More unwelcome 4C foibles join in on what should be a riotous blast on a road that zig-zags into the hills. The Spider romps to the top at an eye-watering lick, but in a series of borderline loony lunges reliant on sky-high reserves of grip and braking power, the laggy engine response and over-zesty mid-range make it impossible to achieve anything like a satisfying rhythm. Again, the more modestly-specced car seems marginally more relaxed without sacrificing anything appreciable in grip.
Interior and tech
The 4C’s cabin might come as a shock to someone dropping $75,000 on a sports car. ‘Rudimentary’ is a polite way of describing it, ‘cheap looking’ is a less kind but equally descriptive term. It doesn’t have the stripped-down appeal of a Lotus Elise, so much as expanses of black plastic and a truly ugly two-spoke steering wheel.
It’s initially claustrophobic too, if less so in the Spider thanks to the redesigned rear panel and, should the mood take you, the absence of a roof. And there are neat touches to be found – the seats can be specified in different hues of leather, which immediately brightens the cabin, there’s plenty of bare carbonfibre on display and the simple, digital instrument cluster looks modern and high-tech. The leather door pulls and aluminium pedals also exude the desired racy effects.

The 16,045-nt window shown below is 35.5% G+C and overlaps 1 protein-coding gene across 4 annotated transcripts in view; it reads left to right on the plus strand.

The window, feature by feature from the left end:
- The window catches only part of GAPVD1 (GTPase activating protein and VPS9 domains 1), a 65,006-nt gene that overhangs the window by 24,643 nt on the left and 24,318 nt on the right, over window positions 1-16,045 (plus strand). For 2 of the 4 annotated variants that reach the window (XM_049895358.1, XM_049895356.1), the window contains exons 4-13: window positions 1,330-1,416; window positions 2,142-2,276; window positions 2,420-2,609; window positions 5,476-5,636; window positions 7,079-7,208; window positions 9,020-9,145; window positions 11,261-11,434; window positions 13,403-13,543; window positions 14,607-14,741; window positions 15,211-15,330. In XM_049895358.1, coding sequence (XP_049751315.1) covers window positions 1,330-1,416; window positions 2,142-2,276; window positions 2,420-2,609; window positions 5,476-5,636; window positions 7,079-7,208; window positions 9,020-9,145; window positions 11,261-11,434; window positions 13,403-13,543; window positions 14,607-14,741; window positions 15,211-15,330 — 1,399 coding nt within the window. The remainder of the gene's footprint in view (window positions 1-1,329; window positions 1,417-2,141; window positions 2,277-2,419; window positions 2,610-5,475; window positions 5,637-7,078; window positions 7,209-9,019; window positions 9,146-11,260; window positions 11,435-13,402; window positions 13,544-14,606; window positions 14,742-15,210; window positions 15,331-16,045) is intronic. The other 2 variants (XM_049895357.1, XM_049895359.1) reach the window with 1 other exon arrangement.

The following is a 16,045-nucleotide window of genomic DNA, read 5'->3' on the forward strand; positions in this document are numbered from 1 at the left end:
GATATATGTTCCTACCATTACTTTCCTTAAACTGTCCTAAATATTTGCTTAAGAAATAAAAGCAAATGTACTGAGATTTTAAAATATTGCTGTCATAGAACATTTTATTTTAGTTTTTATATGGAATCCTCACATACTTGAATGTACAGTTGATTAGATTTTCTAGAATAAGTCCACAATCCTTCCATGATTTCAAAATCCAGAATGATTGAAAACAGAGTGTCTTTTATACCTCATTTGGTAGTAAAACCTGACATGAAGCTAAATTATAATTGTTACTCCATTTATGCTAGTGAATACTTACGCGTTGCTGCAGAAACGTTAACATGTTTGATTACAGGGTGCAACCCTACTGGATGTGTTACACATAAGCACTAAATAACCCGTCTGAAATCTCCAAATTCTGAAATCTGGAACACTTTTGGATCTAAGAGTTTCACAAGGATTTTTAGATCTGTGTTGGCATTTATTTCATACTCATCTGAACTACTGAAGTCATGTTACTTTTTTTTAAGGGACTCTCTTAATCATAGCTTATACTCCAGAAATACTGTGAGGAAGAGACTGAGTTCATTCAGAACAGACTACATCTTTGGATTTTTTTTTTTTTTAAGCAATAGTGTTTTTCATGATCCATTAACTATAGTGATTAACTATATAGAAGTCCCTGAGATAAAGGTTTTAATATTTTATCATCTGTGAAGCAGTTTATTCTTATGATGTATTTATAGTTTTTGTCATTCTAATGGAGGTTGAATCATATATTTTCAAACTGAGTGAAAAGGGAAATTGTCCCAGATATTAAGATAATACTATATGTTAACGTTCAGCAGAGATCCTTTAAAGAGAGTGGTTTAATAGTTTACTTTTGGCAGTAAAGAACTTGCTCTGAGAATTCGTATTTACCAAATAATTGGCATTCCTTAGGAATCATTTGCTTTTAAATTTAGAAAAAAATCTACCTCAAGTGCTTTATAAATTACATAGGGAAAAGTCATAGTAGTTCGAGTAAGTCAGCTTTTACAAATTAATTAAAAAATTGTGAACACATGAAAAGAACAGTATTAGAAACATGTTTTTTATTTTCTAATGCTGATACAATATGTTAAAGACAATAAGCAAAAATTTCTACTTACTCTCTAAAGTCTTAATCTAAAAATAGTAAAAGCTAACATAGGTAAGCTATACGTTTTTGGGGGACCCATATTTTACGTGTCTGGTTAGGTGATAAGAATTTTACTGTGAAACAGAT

Given the Spider’s less hardcore nature, Alfa has also seen fit to equip it with a new Alpine hi-fi, deeper pile floor mats and day-to-day niceties such as parking sensors and cruise control. Leather with accent stitching and matching door cards will be available soon.
Visual changes between Spider and Coupe are minimal, but not unwelcome. That the Spider removes a section of the roof is not a surprise, but the resulting effect suits the style of the car. Spiders also get an unpainted carbonfibre windscreen surround and rollover bar, which accentuates the lines of the bodywork. The roof itself is fabric and weighs 7kg. It’s possible to remove and refit in only a couple of minutes, and looks neat when in place. Sans roof, the cabin doesn’t become too windy.
More noticeable at a glance are the conventional headlights. The spider-eyed units on the Coupe, chosen for their light weight, are among the most divisive features on any modern vehicle and, while the projector-style xenon headlights on the Spider are less distinctive, they’re perhaps easier to stomach. These are now an option on the Coupe, too.
The engine cover is also unique to the Spider, replacing the glass panel of the Coupe with a traditional buttressed rear and a subtle rear spoiler.
This article originally appeared at evo.co.uk